May 4, 2016

Transgender Virginia Teen: “All I’m Doing Is Fighting To Go Back To Normal”

By Avery Kleinman

17-year-old Gavin Grimm found himself in an unlikely spotlight after suing his high school for access to the boy's bathroom.

17-year-old Gavin Grimm found himself in an unlikely spotlight after suing his high school for access to the boy's bathroom.

Last year, Gavin Grimm, a 17-year-old who attends Gloucester High School in Gloucester County, Virginia, sued his school board over a policy that banned him and other transgender students from using the bathrooms of the gender they identify with. In mid-April, Gavin received some good news: the 4th-Circuit Appeals Court ruled in his favor, agreeing with his attorney’s assertion that the ban violated students’ rights under Title IX. Kojo spoke with his attorney on Monday about the court case and its local and national implications, especially on places like North Carolina, which passed it’s notorious “bathroom bill” a little more than a month ago.

I spoke with Gavin after the show about the experience of being “outed publicly” by his school board, and how he has become a reluctant advocate for transgender rights.

In Fall of 2015, your district’s school board held meetings where they took public comment and ultimately voted to approve a policy that banned transgender students from using bathrooms of the gender they identify with. What happened at those meetings?

The first meeting was not quite as volatile as the second meeting. Essentially, they discussed openly and in public the genitals of a 15-year-old. People would go up to the podium, and after every particularly barbed statement they’d get some claps from the majority of the people attending. I was called a freak at one point by a grown adult. Lots and lots of references to religion, despite us having separation of church and state in this country. Lots of people suggested that I would be harmed in the bathroom and suggested that they were worried for my safety. They suggested that the opposite may happen, that a boy would go into the girls’ restroom and harass girls. Just a lot of fear mongering and misinformation and arguments that would not stand up to scrutiny.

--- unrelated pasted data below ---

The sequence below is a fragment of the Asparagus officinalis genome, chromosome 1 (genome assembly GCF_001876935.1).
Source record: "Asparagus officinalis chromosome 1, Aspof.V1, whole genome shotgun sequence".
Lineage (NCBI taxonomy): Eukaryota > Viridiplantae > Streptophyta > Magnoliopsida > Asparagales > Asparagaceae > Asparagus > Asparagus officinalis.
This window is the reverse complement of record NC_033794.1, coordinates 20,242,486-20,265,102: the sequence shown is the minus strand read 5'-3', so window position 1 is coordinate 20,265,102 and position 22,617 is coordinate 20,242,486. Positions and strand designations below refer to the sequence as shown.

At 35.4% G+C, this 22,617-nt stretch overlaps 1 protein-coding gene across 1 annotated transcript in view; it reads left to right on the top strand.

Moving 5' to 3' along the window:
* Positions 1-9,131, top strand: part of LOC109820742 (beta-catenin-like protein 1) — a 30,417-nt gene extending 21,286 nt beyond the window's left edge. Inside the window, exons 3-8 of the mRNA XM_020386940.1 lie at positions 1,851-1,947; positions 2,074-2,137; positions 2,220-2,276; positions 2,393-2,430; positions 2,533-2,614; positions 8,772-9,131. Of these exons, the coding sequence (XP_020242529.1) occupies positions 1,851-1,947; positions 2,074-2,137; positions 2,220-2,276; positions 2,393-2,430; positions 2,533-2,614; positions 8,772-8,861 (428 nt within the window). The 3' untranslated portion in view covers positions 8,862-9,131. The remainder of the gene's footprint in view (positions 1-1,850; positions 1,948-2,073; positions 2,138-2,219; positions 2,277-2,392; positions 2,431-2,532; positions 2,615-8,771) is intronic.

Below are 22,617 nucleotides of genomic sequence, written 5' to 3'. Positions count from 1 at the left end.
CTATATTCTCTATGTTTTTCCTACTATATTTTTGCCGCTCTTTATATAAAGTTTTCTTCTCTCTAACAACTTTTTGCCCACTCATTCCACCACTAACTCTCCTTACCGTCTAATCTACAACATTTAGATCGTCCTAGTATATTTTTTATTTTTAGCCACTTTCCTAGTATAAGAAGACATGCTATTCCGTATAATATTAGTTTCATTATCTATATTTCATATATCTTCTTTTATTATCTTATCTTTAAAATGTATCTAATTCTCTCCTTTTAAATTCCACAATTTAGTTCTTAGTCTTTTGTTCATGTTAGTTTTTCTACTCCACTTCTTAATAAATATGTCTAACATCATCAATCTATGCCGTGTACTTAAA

The experience was totally humiliating and dehumanizing—those are the words I use because really there’s no way to describe how that felt. To have members of your community discuss you in a public forum as if you weren’t there or you’re a carnival attraction or a poor misguided child or in some cases some villain out for society. That treatment is something I can’t describe accurately, how painful that was.

The night after we returned to school after that meeting it was an absolute walk of shame.

Gavin 2

A selfie, courtesy of Gavin Grimm.

What kind of support system did you have to help you get through that experience?

The support system that I have is primarily my friends and family who treat me as a normal kid. I’ve never specifically had an LGBT support system. I personally don’t like to talk about the issue. I don’t like being trans; I’d much rather not be trans. I don’t like to think about it when I can avoid it. The best support is when people don’t talk about it, when we have that normalcy in our interactions and I’m just Gavin.

Why did you decide to take the step of moving forward with the court case?

For a couple of reasons. The start of it is not nearly as altruistic as I’d have liked it to be at the time. A big part of it was stubbornness. I started it and I am just not the kind of person who backs down in the face of adversity. But primarily I knew there was a violation of my rights. I also just don’t let myself be wronged, regardless of the discomfort it would cause me. I always am the type of person to pursue fairness. I couldn’t just take the loss and be humiliated and ostracized for the rest of my school career. Initially the drive was just my rights are being violated and no, I’m not going to be quiet.

How did it feel for your transgender identity to become public knowledge?